I also added something I always wanted to add on the original plugin, which is some animation, e.g. when you add a new reply, the page scrolls to that reply, and a yellow fade effect highlights it. This is a genuinely useful feature as I was finding it difficult to see which reply I’d just added, when there are a lot of comments around.

I’ve also begun work on a Comments Report showing recent comments. Obvious related enhancement is to take the TiddlyWeb Atom plugin and make a comments feed.

Right now, all this is only tested on Firefox (the original was tested on all browsers, at least the full website view); my next priority is to work on browser compatibility, and after that, extract a modular JQuery comments plugin.

Implementation Notes

Regarding the implementation, TiddlyWeb ships with Open ID by default (Open ID is one of two default challengers, the other being the usual simple user-pass key pair config). The most challenging thing here was getting the UI right for both anonymous users and logged in users, as well as handling a redirect in the popup after a successful login; but at the back end, Open ID “just works”.

In summary, I added Open ID support as follows:

  • Add a “login” link to the TiddlyWeb OpenID challenger UI, using a “target” attribute so the challenger opens in a popup.
  • The challenger URL in that link also contains a redirect param, which I redirected to a new static page. This static page shows the user their login ID (by inspecting the “tiddlyweb_user” cookie value), calls a callback “onLogin” method on the original page, and closes itself.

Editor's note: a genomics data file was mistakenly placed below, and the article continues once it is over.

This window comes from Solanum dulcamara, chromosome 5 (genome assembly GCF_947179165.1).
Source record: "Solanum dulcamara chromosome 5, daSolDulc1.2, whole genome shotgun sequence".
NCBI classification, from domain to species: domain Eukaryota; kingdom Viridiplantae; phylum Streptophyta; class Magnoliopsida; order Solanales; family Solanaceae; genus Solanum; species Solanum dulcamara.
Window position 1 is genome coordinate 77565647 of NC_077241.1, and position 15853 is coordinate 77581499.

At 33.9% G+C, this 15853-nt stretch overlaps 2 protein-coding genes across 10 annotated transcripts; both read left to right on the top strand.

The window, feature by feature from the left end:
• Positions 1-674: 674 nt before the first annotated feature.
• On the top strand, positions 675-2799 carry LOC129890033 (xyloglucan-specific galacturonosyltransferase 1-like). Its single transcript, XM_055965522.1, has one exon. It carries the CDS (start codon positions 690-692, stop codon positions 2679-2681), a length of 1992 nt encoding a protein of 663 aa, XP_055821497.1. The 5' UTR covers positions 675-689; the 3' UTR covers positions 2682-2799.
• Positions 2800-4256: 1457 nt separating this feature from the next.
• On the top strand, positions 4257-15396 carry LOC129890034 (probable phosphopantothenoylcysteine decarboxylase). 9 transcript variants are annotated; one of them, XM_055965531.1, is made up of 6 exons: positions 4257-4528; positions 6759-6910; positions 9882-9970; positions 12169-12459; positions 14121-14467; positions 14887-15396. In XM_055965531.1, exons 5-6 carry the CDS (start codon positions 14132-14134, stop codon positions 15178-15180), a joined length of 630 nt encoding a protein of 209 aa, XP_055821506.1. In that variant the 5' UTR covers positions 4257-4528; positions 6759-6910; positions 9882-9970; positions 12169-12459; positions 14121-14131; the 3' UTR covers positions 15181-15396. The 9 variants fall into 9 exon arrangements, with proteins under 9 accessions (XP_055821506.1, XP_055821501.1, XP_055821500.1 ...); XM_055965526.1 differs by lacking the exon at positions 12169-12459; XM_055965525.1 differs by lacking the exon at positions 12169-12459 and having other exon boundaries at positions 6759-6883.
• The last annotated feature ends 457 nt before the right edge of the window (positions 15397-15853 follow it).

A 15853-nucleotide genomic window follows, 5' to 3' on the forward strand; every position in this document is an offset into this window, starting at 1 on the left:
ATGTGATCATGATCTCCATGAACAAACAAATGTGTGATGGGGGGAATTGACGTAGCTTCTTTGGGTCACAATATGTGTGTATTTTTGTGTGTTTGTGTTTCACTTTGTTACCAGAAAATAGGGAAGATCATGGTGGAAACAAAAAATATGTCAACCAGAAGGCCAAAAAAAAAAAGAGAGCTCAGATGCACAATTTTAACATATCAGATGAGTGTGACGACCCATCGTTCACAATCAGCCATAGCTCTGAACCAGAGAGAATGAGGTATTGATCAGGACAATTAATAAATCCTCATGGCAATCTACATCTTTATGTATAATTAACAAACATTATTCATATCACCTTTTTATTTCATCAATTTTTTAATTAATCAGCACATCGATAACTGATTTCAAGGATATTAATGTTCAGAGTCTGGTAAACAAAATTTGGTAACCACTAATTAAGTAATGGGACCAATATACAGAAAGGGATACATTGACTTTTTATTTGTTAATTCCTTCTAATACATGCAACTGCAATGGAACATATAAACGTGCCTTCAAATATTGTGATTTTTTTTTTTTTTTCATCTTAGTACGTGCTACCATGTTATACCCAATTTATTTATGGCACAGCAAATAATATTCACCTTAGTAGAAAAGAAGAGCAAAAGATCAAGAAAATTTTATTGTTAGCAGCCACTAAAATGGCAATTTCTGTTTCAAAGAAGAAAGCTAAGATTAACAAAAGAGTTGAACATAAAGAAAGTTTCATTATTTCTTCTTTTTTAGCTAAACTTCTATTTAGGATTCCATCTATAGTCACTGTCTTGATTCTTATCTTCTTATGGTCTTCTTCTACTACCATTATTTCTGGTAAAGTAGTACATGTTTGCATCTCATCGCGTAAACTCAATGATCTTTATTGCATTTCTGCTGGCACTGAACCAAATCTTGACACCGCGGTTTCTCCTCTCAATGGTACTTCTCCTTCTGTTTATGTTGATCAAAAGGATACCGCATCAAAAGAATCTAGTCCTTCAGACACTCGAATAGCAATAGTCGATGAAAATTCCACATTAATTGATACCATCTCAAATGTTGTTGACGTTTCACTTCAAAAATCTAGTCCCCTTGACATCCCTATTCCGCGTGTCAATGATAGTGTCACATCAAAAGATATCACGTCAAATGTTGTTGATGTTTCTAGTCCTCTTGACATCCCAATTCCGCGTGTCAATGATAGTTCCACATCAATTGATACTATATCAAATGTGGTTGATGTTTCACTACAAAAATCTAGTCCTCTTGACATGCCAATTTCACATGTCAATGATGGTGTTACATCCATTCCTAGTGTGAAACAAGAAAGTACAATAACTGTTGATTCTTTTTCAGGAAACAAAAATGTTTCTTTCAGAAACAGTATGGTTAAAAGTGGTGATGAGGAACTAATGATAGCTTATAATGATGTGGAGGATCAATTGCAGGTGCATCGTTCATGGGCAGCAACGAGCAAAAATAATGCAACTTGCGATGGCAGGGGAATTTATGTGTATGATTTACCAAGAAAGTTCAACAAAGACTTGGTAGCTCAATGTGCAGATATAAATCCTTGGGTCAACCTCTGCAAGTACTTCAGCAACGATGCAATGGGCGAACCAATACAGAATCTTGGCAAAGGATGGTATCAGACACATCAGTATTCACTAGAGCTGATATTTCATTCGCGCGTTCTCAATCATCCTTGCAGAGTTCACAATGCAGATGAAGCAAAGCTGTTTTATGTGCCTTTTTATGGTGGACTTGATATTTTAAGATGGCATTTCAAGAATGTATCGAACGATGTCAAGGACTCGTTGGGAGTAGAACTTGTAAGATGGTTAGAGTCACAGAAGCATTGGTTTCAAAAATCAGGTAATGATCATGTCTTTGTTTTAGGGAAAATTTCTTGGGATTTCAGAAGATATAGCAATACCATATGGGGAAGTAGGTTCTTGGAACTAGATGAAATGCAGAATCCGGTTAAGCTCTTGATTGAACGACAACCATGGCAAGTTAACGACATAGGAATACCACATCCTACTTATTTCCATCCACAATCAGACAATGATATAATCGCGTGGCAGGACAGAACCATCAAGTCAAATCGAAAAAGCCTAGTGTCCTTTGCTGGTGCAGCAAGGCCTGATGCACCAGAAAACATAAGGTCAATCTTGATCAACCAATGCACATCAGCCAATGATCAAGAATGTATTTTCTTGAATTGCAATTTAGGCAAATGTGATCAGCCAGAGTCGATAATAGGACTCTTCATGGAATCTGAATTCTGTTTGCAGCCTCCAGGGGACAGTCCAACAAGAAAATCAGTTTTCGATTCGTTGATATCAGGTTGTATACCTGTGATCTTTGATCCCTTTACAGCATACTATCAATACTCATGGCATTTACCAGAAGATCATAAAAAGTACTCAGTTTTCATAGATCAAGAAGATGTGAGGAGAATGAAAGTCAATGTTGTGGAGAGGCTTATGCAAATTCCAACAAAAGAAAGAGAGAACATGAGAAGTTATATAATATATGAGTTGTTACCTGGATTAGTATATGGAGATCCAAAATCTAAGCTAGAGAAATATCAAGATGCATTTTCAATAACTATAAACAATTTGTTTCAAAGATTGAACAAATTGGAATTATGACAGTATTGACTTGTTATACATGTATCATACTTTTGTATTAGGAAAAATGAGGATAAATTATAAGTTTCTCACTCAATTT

• The “onLogin” callback updates the login display to show the logged in user and a logout link; the logout link simply runs some Javascript to remove the cookie. The callback also updates any forms that are open prompting for bio info; it hides this info and in its place, shows the current user ID (read-only).

Thanks to Ben and Chris for pointing me in the right direction on TiddlyWeb’s Open ID support.

PS I discovered late in the day (literally) that TiddlyWeb lets the client specify whatever modifier they want

When Resource IDs are URLs

Being a web app about websites and other resources, Scrumptious has a resource which is basically a URL, called “Pages”. A Scrumptious resource modelling google.com/about looks like:

http://scrumptious.tv/comments/bags/ pages/tiddlers/http%3A%2F%2Fgoogle.com%2Fabout

See? The resource ID is http://google.com/about, encoded. (encodeURIComponent("http://google.com/about")

This was working fine on my dev machine, running “twanager server comments.boz 8080″ (comments.boz being an alias for my local machine). But on the server, and run through apache and TiddlyWeb’s apache.py, it failed:

The fix was twofold – both of the following were required: